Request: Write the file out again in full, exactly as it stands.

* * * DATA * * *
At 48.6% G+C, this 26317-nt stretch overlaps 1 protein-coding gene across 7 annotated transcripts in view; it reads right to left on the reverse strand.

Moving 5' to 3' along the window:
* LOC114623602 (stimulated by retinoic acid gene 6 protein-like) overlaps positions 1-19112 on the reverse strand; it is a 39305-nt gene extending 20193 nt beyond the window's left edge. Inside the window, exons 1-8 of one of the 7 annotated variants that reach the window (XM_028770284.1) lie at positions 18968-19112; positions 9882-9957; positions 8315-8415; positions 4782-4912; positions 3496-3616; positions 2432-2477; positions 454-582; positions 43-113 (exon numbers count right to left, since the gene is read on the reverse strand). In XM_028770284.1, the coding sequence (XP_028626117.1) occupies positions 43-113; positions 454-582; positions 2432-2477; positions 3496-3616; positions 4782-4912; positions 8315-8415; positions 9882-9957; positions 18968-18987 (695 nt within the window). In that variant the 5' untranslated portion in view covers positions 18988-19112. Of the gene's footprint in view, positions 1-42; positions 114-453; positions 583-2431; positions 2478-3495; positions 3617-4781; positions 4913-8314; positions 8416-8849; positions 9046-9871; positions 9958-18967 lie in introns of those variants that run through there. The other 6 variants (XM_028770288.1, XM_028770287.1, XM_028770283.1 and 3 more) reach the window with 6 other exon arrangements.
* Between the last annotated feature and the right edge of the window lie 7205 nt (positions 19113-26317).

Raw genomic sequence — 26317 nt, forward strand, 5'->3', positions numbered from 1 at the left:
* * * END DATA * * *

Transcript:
At 48.6% G+C, this 26317-nt stretch overlaps 1 protein-coding gene across 7 annotated transcripts in view; it reads right to left on the reverse strand.

Moving 5' to 3' along the window:
* LOC114623602 (stimulated by retinoic acid gene 6 protein-like) overlaps positions 1-19112 on the reverse strand; it is a 39305-nt gene extending 20193 nt beyond the window's left edge. Inside the window, exons 1-8 of one of the 7 annotated variants that reach the window (XM_028770284.1) lie at positions 18968-19112; positions 9882-9957; positions 8315-8415; positions 4782-4912; positions 3496-3616; positions 2432-2477; positions 454-582; positions 43-113 (exon numbers count right to left, since the gene is read on the reverse strand). In XM_028770284.1, the coding sequence (XP_028626117.1) occupies positions 43-113; positions 454-582; positions 2432-2477; positions 3496-3616; positions 4782-4912; positions 8315-8415; positions 9882-9957; positions 18968-18987 (695 nt within the window). In that variant the 5' untranslated portion in view covers positions 18988-19112. Of the gene's footprint in view, positions 1-42; positions 114-453; positions 583-2431; positions 2478-3495; positions 3617-4781; positions 4913-8314; positions 8416-8849; positions 9046-9871; positions 9958-18967 lie in introns of those variants that run through there. The other 6 variants (XM_028770288.1, XM_028770287.1, XM_028770283.1 and 3 more) reach the window with 6 other exon arrangements.
* Between the last annotated feature and the right edge of the window lie 7205 nt (positions 19113-26317).

Raw genomic sequence — 26317 nt, forward strand, 5'->3', positions numbered from 1 at the left: